Praise for Declan Burke: “Burke shows again that he’s not just a comic genius, but also a fine dramatic writer and storyteller.” – Booklist. “Proust meets Chandler over a pint of Guinness.” – Spectator. “Among the most memorable books of the year, of any genre.” – Sunday Times. “A hardboiled delight.” – Guardian. “Imagine Donald Westlake and Richard Stark collaborating on a screwball noir.” – Kirkus Reviews. “A cross between Raymond Chandler and Flann O’Brien.” – John Banville.

Monday, March 24, 2008

The Monday Review

It’s Monday, they’re reviews, to wit: “Tough, ironically self-aware, loyal, Ed [Loy] is the perfect Chandleresque hero. But the book’s various twists, including rumours of Catholic abuse at a now-closed home for boys, wrap themselves around a dense core of Irish authenticity, all the voices pitch-perfect, all the developments dark,” says P.G. Koch at the Houston Chronicle of THE DYING BREED (aka THE PRICE OF BLOOD). Here at CAP, some chancing wastrel called Declan Burke agrees: “THE DYING BREED is a complex, labyrinthine, gritty, coarse (and, yes, bloody) novel that exudes a brash confidence and an ambition that lies beyond its grasp – a description, it should be said, that could easily be applied to the nation that spawned the novel.” As does Diana Pinckley at the Times-Picayune: “THE PRICE OF BLOOD is violent yet compelling. If it’s Irish action you want, pick up this book and you’ll be off to the races.” Then there’s Answer Girl’s hup-ya: “What [Loy] finds is a horrifying tangle of lies, abuse and perversion that owes a bit to Webster’s THE DUCHESS OF MALFI. Very well done, as disturbing as anything I’ve read in a while, and appropriate to St. Patrick’s Day only in making me feel I needed a drink after.” As for Entertainment Weekly: “PI Ed Loy fancies himself a Dashiell Hammett throwback (picture Bogart with a brogue) … Since Declan Hughes suggests in THE PRICE OF BLOOD that those who remember Irish history are often doomed to repeat it, it’s no wonder his Dubliners are always after a drink: In Ireland, forgetfulness begets prosperity. B+,” says Jake Tracer. Onwards to Brian McGilloway’s latest: “If you like the books of Ian Rankin, Peter Robinson or other police procedurals, you’ll want to pick up the book BORDERLANDS by Brian McGilloway … I’ve just finished the advance reading copy of the second book in the series (coming in April) called GALLOW’S LANE. It’s just as good, if better not than the first book,” says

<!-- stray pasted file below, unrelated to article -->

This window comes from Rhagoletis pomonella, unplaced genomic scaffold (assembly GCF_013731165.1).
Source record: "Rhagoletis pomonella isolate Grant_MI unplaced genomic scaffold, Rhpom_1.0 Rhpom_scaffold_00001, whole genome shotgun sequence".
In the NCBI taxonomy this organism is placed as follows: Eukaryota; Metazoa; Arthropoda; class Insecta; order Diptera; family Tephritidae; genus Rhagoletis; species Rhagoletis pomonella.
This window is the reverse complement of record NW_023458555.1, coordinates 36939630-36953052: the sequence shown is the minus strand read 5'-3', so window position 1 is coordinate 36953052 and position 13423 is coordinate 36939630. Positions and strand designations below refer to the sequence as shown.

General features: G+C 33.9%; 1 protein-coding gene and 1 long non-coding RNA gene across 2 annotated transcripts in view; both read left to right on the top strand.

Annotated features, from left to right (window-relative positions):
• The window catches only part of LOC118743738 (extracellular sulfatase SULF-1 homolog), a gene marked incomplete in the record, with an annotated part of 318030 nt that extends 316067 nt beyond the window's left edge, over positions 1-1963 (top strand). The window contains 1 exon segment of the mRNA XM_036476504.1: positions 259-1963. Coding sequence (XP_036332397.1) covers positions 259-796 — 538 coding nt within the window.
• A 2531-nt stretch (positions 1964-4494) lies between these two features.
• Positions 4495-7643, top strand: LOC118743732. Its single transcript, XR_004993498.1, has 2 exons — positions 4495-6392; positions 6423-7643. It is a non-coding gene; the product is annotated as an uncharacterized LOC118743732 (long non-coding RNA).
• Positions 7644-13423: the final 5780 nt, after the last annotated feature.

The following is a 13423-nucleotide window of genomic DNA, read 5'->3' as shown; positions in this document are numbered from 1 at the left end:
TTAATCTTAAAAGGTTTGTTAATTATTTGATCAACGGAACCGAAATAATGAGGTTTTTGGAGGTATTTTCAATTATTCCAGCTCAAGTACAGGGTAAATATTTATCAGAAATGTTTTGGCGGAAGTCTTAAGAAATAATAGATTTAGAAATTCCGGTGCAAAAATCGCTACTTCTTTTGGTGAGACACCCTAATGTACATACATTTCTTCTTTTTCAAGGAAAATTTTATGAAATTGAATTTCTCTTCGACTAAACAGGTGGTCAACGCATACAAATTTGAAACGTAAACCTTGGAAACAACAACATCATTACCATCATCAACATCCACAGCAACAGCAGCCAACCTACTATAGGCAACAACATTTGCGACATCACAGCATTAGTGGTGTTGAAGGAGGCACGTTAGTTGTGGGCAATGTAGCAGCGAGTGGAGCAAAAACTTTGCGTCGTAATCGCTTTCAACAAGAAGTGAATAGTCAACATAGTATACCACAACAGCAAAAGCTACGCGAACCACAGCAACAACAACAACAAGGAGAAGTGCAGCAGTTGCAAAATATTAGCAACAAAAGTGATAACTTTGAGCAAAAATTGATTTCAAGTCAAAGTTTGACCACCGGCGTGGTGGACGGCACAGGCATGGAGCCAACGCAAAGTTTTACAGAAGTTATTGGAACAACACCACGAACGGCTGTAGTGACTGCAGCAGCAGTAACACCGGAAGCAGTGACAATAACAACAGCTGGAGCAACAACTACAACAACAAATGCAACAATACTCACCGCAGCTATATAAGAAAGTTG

Rosalyn at The Dewey Divas and the Dudes. A couple of early reviews for Derek Landy’s follow-up to SKULDUGGERY PLEASANT, PLAYING WITH FIRE: “It’s a wild supernatural romp with vampires, skeletons, monsters, giant spiders, and other seriously creepy creatures. There’s plenty of action (it’s almost movie script-like in its pace) to keep even the most reluctant reader interested, but my favourite part was the snappy dialogue. Skulduggery is sarcastic, clever, and funny, which I suppose is an appropriate tone for a skeleton detective,” says Jenny at Insert Clever Title Here. Staying with Landy, The Siblings Scarington couldn’t really be more positive: “Landy’s strengths from the first book are back, and perfected. The pacing is spot on. There are no wasted scenes, and the book never loses steam … you’ll find yourself barrelling through the book because the action just never stops … Superior in every way to the first, SKULDUGGERY PLEASANT: PLAYING WITH FIRE is a thrill ride of excitement that never lets up and will capture a child’s imagination with its tale of danger and suspense!” Boo-ya! Meanwhile, back at Ronan O’Brien’s ranch-shaped interweb yokeybus: “CONFESSIONS OF A FALLEN ANGEL is a fresh, highly original debut by a writer not afraid to take on the bigger issues of life. Fate and love in their many guises stalk these pages, as well as a man who, like the hero in a Greek tragedy, rails against the destiny mapped out to him, trying only to safeguard what he holds dear. It will grip you from the first paragraph,” says Maggie O’Farrell … A quick couple of big-ups for Catherine O’Flynn’s debut: “If there is criticism to be made of WHAT WAS LOST, it’s that the storylines are too swiftly and neatly wrapped up in the conclusion … But for a debut novel, WHAT WAS LOST is amazingly accomplished,” says Pete Carvill of 3AM Magazine. The outrageously suave Suave Harv agrees: “I thoroughly enjoyed Catherine O’Flynn’s WHAT WAS LOST. One of the best new novels I’ve read for quite a while. Splendid stuff.” They’re still coming in for Benny Blanco: “Black (pseudonym of Booker Prize–winner John Banville) is a fine writer, reminiscent of P.D. James in his care for language and his emphasis on psychologically complex characters … Black weaves his characters through a neat and original plot that descends into the dark depths of Quirke's family history and rises to the highest ranks of the Catholic church,” says Paul at The Journal of a Good Life about CHRISTINE FALLS. Of Books and Bicycles likes THE SILVER SWAN: “I enjoyed the book for its plot, but even more so for the relationships the novel describes; as happens in some of the other crime novels I’ve read, the crime seems almost like an excuse to throw some characters together in difficult circumstances to see how they behave themselves.” Back to Rosalyn at The Dewey Divas and the Dudes for her verdict on Cora Harrison’s debut: “If you like historical mysteries, you’ll love MY LADY JUDGE, the first book in a new series by Cora Harrison set in the 16th century in the remote region of Ireland called The Burren. Fans of Peter Tremayne’s Sister Fidelma series will enjoy …” Apis Mellifica likes Gerard Donovan’s JULIUS WINSOME: “Is this a descent into madness or a reasoned response to calculated conspiracy involving his former lover? In its neatness, the ending disappoints, but the journey there is a wild ride poetically blanketed in the onset of winter’s weather.” Over at Hour, MJ Stone is impressed with Liam Durcan’s debut: “Once I cracked open GARCIA’S HEART, I couldn’t put it down … Durcan’s debut novel was both captivating and eloquent.” Chris at The Book Swede likes DB Shan’s PROCESSION OF THE DEAD: “Written well, funny in places, and a captivating read … This is a good book, and the characterisation was one of the best bits. Sadly, though, there seemed to be a sudden change in many characters attitudes towards the end of the book, but on the whole, I was surprised by just how good this was.” Critical Mick has come out swinging on behalf of IN THE WOODS: “Tana French has put her name to a book worth stealing, and worth fighting over.” Thank you, Mr Mick … A couple of strong reviews for Sam Millar’s latest: “This is a tale of revenge, greed and hate, and Kane is surrounded by people he cannot trust. The writing is bleak and raw, best accompanied by a stiff drink or two. BLOODSTORM does what is says on the cover, and bludgeons you with the grime and fury of an existence you can be relieved is either in fiction, or belongs to somebody else,” says Adrian Magson at Crime Reports in Shots Magazine. Shelley Marsden at The Irish World (no link) agrees: “Brutal language and bleak, darkly comic undercurrents … powerful and unsettling writing, that seeps into your bones like Belfast rain … Recommended reading by the NI Tourist Board this is not, but as a straight-talking crime thriller, it’s at the top ...” They’re still coming in for Eoin Colfer’s ARTEMIS FOWL AND THE LOST COLONY: “I really enjoy [the Artemis Fowl series] because it’s the anti-Potter. It’s a series that’s just as intriguing and well-written as Harry Potter, but without all the baggage that’s been attached to it,” reckons The Pew Reviews. The inevitable Ken Bruen big-up runneth thusly: “The prolific Bruen has three series going: Galway, London and America are the settings. And his Irish gift for words is in full flower, portraying loneliness with a description of Taylor charging his cell phone every day, even though no one ever calls him on it: “Carried it like a sad prayer in my jacket,”” says Diana Pinckley at the Times-Picayune. Over at The Telegraph, Dinah Hall laments Siobhan Dowd’s untimely death: “Siobhan Dowd died shortly after writing her third novel, BOG CHILD, which makes reading it a painful pleasure because you can’t help wondering what other great books might have been … Dowd’s lightness of touch allows humour and poignancy to shine through.” Finally, a couple of hup-yas for Lord John of Connolly: “This glorious novel is built about the Irish author’s love of storytelling and the supernatural … A wonderful book to read aloud to the family or hug to yourself which embraces not just the Celtic tradition but the Brothers Grimm,” says Lorri Amsden at Poisoned Pen Fiction Review of THE BOOK OF LOST THINGS. And over at Entertainment Weekly (via Powell’s Books), they’re impressed with THE UNQUIET: “Gimmicks aside, complex hero Parker is the chief draw in THE UNQUIET – he’s got a revenge-inspired evil streak to him, but metes out justice freely to those who truly deserve it. (Grade: B)”. Erm, Lord John? We know a few elves who merit some justice, if you wouldn’t mind calling around with your velvet cat o’nine tails …